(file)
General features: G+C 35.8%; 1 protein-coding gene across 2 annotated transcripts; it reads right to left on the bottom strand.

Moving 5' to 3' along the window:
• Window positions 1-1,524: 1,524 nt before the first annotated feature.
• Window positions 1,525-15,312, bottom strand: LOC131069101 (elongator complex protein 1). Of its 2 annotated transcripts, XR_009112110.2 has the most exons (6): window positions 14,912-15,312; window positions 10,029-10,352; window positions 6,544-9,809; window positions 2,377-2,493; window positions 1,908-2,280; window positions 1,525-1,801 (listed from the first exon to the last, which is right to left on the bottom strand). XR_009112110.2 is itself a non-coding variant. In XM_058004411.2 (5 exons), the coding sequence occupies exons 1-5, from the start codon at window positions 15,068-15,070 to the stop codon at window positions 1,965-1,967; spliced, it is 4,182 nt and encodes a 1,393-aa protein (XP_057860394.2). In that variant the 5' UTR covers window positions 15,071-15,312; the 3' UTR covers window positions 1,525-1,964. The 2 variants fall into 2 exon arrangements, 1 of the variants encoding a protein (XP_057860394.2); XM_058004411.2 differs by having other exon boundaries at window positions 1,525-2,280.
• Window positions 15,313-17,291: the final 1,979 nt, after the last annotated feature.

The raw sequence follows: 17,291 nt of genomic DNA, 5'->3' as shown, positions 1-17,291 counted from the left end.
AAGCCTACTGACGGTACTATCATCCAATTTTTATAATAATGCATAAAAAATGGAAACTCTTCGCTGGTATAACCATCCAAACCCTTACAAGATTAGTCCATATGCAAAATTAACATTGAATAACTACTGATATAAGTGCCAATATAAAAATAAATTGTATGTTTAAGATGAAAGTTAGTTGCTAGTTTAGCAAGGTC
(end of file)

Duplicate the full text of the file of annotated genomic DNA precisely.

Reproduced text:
General features: G+C 35.8%; 1 protein-coding gene across 2 annotated transcripts; it reads right to left on the bottom strand.

Moving 5' to 3' along the window:
• Window positions 1-1,524: 1,524 nt before the first annotated feature.
• Window positions 1,525-15,312, bottom strand: LOC131069101 (elongator complex protein 1). Of its 2 annotated transcripts, XR_009112110.2 has the most exons (6): window positions 14,912-15,312; window positions 10,029-10,352; window positions 6,544-9,809; window positions 2,377-2,493; window positions 1,908-2,280; window positions 1,525-1,801 (listed from the first exon to the last, which is right to left on the bottom strand). XR_009112110.2 is itself a non-coding variant. In XM_058004411.2 (5 exons), the coding sequence occupies exons 1-5, from the start codon at window positions 15,068-15,070 to the stop codon at window positions 1,965-1,967; spliced, it is 4,182 nt and encodes a 1,393-aa protein (XP_057860394.2). In that variant the 5' UTR covers window positions 15,071-15,312; the 3' UTR covers window positions 1,525-1,964. The 2 variants fall into 2 exon arrangements, 1 of the variants encoding a protein (XP_057860394.2); XM_058004411.2 differs by having other exon boundaries at window positions 1,525-2,280.
• Window positions 15,313-17,291: the final 1,979 nt, after the last annotated feature.

The raw sequence follows: 17,291 nt of genomic DNA, 5'->3' as shown, positions 1-17,291 counted from the left end.
AAGCCTACTGACGGTACTATCATCCAATTTTTATAATAATGCATAAAAAATGGAAACTCTTCGCTGGTATAACCATCCAAACCCTTACAAGATTAGTCCATATGCAAAATTAACATTGAATAACTACTGATATAAGTGCCAATATAAAAATAAATTGTATGTTTAAGATGAAAGTTAGTTGCTAGTTTAGCAAGGTC